I can't promise to design anything that is suggested, and I certainly can't promise to design all of them! (Just wanted to write that, as there's been confusion in the past) But if you have a great idea that you think I could make something out of, please leave a comment! Perhaps if we all put our heads together, I can come up with a great design for you.

Thursday, November 1, 2012

dragon with a wee knight and princess

Last Spring, a friend generously gave me the brilliant idea to design a dinosaur. That idea kicked around in my head for a while, and a few months later I drew up a sketch of how I wanted it to look. In the sketch I included a variation for a dragon, and that thought was so inspiring I went out and bought yarn before the end of the week! I found the perfect yarn: brilliant colours, soft to the touch, with just a little sparkle. Within a few days I had the body all knit, and was eager to start on the rest... but then the heat of summer set in. By the end of a busy day playing with the kids, I just wasn't interested in picking up something woolly and using my brain.

We got home from visiting family at the beginning of September, and as soon as the kids were off at preschool, I started working again after a much-longer-than-expected break. I decided to go with a simple pattern to ease myself back in. The Baby Orangutan was something I'd worked on a long time ago, and just needed a few adjustments and an accessory to finish it up. While I was happy with it, I wanted more of a challenge for my next design.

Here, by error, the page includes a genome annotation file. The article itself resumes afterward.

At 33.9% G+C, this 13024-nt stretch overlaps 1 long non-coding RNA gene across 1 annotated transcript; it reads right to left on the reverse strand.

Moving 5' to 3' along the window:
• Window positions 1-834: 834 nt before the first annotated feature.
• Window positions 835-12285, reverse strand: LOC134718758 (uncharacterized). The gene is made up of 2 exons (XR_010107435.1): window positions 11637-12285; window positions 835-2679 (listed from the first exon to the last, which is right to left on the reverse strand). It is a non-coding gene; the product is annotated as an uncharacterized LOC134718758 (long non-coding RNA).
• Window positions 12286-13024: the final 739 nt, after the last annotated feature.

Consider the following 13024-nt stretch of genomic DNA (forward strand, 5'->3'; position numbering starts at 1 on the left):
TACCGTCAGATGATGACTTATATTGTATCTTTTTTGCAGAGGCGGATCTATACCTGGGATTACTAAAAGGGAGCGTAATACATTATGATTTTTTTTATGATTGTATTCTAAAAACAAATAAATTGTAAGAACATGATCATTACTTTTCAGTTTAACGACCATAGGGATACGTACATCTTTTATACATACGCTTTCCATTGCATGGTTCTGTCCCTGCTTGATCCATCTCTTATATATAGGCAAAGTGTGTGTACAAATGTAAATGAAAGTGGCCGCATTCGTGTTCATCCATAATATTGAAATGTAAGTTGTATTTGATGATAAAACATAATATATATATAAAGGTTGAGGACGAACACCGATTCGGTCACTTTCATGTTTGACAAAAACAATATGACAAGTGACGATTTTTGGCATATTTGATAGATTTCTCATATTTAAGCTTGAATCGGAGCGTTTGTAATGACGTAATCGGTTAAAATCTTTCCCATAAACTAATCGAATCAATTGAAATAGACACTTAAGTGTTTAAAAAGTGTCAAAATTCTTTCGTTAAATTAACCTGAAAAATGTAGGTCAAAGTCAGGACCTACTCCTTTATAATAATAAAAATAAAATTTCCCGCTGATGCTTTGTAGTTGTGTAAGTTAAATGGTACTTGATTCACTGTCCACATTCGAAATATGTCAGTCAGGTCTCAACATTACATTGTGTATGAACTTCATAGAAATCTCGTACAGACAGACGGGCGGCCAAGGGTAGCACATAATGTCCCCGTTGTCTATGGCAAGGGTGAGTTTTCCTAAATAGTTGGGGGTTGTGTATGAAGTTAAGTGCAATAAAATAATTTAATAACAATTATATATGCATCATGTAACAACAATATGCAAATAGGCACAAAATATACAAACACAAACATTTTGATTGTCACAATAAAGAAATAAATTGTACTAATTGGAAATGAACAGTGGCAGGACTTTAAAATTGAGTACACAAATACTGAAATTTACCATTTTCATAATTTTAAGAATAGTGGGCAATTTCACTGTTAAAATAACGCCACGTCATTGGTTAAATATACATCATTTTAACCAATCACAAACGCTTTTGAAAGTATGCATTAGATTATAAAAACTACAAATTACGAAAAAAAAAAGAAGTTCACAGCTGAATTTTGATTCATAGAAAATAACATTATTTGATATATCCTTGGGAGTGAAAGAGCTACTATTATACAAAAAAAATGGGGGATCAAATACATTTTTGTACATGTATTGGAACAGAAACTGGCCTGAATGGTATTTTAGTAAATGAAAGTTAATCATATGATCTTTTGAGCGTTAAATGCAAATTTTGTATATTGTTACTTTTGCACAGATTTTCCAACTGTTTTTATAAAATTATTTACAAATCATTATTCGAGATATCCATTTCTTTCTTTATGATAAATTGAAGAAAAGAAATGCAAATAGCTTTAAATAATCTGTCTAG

I had a brilliant idea one day during a yoga class (yes, my mind was wandering, but you can't always help that)! I enlisted a friend's help with smoothing out the design and picking colours, found some yarn to knit a sample, and eagerly picked up my knitting needles... Only to fizzle out after a week, when I realized I'd messed up the first part and would have to pull it all out.

At this point I felt a little lost, so I asked my friends which idea they would choose, of the 3 I felt like working on. The vote was unanimous for the dragon. Feeling renewed inspiration for the toy, I set to work again. It came together so quickly - just a few adjustments to the legs, 3-4 versions of the head, and maybe as many for the tail... Anyway! I soon had a design I was very happy with, and then had a brilliant idea for the accessory.  A week or so of furious knitting, next to a sick little boy, and everything was done. My cousin kindly offered to test knit the pattern for me, and had it done in just a few days (she's amazing. I don't know how she got it done so quick, when she's also a graduate student!)

I took some photos, my husband worked his usual magic with the ever-temperamental publishing software, and, "Ta da!"

So, much sooner than I planned, and with a very happy heart, here are the Dragon and his wee friends. Find it on Ravelry or Craftsy. Knit some cuteness!